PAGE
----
This, and the next couple of clauses deal with accountability, consultation and patient and public involvement. It may be helpful if from the outset I remind the Committee about the extent of patient and public involvement in the OHPA.
There will be lay members on its board and, under clause 93, there will always be a lay member on its hearing panels. Under clause 100, the OHPA will be required to keep the public informed of its activities and, under clause 101, it will have to consult. Under clause 102, it will have to consult on drafts of its rules—specifically with bodies that appear to represent the interests of patients and other persons whom it considers appropriate, including regulatory bodies.
The amendments seek to address those matters in a number of specific ways. I stress that, as an executive non-departmental public body, the OHPA will be expected to follow best practice on consultation as set out in the Government’s code of practice. Criterion 4 of that code states that feedback should be given
“regarding the responses received and how the consultation process influenced the policy.”
Furthermore, specific statements within the criterion cover how responses should be analysed with particular attention given to representative bodies. The consultation should state when and where the summary responses will be published, an explanation should be given of how to respond to specific questions, and information should be provided on themes not covered by the question. The code of practice has proved popular with stakeholder organisations who regularly participate in consultations. The code has also been used as a model by other public sector bodies in the UK.
Amendments Nos. 226 and 228 place a requirement on the Privy Council to note representations made to the OHPA by the relevant regulatory bodies. I have already mentioned that under clause 202 there is a requirement for the OHPA to consult with other bodies, including regulatory bodies. The difficulty I have with the amendment goes back to something I said earlier: it moves away from the OHPA being independent from the professions and the regulatory bodies who use its services. The amendment does not suggest the independence that we all want for the OHPA, particularly if further representations are allowed. In addition, by providing the regulators with a secondary pathway to make representations on the rules, the consultation process is undermined because it would exclude other parties specified in legislation and others who may have responded. Any modification to the rules will be on the basis of discussions between the OHPA and the Privy Council.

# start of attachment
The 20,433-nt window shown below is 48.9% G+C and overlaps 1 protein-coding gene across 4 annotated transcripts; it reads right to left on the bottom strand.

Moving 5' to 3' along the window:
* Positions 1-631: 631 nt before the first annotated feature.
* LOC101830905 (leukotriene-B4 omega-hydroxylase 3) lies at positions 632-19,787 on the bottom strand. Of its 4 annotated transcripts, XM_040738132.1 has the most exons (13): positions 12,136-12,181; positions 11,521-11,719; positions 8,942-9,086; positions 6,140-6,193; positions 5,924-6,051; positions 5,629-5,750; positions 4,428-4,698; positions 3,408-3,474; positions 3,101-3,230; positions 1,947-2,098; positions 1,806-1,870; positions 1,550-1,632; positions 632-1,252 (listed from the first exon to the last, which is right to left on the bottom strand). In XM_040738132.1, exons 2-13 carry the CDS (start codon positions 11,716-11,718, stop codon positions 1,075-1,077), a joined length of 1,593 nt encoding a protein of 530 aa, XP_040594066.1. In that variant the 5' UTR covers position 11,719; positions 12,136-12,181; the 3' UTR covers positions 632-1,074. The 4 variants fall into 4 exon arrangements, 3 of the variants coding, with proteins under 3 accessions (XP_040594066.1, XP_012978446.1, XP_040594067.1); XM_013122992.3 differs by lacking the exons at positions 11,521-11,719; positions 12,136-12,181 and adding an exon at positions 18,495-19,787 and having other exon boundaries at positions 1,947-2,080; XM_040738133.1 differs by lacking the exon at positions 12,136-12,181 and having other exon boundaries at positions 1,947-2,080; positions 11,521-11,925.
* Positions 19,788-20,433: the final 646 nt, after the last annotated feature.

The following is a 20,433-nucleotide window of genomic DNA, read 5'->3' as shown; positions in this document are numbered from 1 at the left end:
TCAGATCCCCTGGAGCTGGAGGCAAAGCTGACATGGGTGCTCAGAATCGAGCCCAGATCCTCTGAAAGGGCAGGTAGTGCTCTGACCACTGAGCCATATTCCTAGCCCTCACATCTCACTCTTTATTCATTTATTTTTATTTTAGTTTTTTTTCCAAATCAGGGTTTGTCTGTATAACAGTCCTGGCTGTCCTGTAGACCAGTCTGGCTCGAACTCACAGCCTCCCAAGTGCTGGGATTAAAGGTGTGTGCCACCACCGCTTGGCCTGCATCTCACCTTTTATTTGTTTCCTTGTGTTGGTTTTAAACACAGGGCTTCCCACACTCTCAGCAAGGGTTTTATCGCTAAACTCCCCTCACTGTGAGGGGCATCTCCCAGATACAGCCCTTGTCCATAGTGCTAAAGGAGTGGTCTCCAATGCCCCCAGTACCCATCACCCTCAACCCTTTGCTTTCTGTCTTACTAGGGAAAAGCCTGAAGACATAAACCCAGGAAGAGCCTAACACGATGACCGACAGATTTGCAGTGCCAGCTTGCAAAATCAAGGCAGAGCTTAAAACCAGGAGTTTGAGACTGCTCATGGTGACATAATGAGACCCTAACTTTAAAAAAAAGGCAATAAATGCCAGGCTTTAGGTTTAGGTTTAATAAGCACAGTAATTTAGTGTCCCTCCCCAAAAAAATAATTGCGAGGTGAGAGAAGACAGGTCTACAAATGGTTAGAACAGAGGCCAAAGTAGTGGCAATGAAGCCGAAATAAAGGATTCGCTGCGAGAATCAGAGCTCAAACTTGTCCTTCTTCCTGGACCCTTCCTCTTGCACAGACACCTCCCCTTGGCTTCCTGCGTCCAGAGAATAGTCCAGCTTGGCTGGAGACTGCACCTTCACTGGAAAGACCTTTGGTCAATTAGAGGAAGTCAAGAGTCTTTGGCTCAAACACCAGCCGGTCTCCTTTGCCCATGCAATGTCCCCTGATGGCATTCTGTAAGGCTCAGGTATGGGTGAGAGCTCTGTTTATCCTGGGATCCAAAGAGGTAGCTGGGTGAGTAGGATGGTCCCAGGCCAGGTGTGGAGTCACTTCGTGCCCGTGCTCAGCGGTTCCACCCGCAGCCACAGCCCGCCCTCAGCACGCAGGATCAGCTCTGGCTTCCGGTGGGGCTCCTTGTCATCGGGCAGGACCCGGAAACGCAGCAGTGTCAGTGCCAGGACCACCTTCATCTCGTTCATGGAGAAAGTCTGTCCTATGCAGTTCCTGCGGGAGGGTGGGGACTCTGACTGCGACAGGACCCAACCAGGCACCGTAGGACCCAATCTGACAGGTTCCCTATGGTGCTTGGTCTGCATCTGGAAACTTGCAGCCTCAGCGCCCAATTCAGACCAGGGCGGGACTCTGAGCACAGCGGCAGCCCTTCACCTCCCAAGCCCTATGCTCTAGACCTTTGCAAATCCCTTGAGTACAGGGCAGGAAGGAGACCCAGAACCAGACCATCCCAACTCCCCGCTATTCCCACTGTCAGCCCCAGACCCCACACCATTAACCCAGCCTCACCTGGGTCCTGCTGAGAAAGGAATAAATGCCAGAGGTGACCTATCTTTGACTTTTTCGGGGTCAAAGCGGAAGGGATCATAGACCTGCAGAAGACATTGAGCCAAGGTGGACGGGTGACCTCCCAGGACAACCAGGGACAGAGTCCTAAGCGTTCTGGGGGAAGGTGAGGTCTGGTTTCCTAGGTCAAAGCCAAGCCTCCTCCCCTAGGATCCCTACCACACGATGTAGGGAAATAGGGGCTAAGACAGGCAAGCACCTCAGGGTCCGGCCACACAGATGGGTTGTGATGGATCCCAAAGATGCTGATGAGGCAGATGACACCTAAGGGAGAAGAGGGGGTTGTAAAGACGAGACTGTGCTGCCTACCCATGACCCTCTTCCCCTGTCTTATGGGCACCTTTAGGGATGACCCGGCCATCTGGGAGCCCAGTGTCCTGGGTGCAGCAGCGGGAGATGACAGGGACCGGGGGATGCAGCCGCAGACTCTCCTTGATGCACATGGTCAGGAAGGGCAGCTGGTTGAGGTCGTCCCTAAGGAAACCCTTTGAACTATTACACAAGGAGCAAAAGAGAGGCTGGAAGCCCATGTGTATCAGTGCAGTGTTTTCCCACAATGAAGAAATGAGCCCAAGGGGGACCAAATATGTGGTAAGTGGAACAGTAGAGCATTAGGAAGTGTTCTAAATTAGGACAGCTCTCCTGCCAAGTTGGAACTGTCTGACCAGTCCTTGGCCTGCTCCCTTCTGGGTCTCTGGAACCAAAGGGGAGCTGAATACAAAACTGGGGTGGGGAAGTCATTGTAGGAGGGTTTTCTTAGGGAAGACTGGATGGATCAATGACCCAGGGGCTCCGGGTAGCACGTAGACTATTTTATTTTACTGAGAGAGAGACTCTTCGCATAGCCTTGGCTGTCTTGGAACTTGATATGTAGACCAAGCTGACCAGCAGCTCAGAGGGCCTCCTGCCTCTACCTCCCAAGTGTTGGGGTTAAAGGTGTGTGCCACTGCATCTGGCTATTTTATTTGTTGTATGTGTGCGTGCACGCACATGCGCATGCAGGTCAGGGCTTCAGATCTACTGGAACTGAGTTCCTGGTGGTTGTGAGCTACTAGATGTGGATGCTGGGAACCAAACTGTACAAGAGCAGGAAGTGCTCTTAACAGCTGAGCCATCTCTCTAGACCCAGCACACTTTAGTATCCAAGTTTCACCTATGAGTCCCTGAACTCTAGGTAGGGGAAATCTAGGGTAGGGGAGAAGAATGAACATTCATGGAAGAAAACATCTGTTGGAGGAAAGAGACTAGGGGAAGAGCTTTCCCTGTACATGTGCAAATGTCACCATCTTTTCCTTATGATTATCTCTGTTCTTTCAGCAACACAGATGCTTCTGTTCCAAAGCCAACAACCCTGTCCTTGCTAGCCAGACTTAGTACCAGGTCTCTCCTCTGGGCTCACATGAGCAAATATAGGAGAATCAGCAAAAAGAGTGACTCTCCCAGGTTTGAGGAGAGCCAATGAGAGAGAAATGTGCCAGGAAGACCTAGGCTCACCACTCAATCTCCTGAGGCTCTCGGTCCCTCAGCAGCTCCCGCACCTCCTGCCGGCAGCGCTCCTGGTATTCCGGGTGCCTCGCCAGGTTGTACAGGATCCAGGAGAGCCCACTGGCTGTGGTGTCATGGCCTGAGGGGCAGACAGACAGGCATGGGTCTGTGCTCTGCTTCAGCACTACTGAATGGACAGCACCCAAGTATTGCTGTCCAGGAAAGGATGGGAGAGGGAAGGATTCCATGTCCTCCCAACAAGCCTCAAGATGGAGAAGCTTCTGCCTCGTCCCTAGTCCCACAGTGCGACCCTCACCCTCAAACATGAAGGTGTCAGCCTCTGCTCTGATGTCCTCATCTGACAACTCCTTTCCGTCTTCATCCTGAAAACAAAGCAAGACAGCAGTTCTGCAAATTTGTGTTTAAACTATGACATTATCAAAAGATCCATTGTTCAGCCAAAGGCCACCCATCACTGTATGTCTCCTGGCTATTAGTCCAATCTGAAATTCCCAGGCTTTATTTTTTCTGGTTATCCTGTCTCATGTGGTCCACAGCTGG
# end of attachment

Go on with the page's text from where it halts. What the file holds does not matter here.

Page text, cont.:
In response to a question from the hon. Lady, the Privy Council plays a role in respect of certain statutory regulatory bodies and other bodies incorporated by royal charter that cover a number of professions. It also plays a role in the world of higher education. I learned something new in this briefing because in my day the President of the Council was also the Leader of the House. Now, apparently the President of the Council is Baroness Ashton.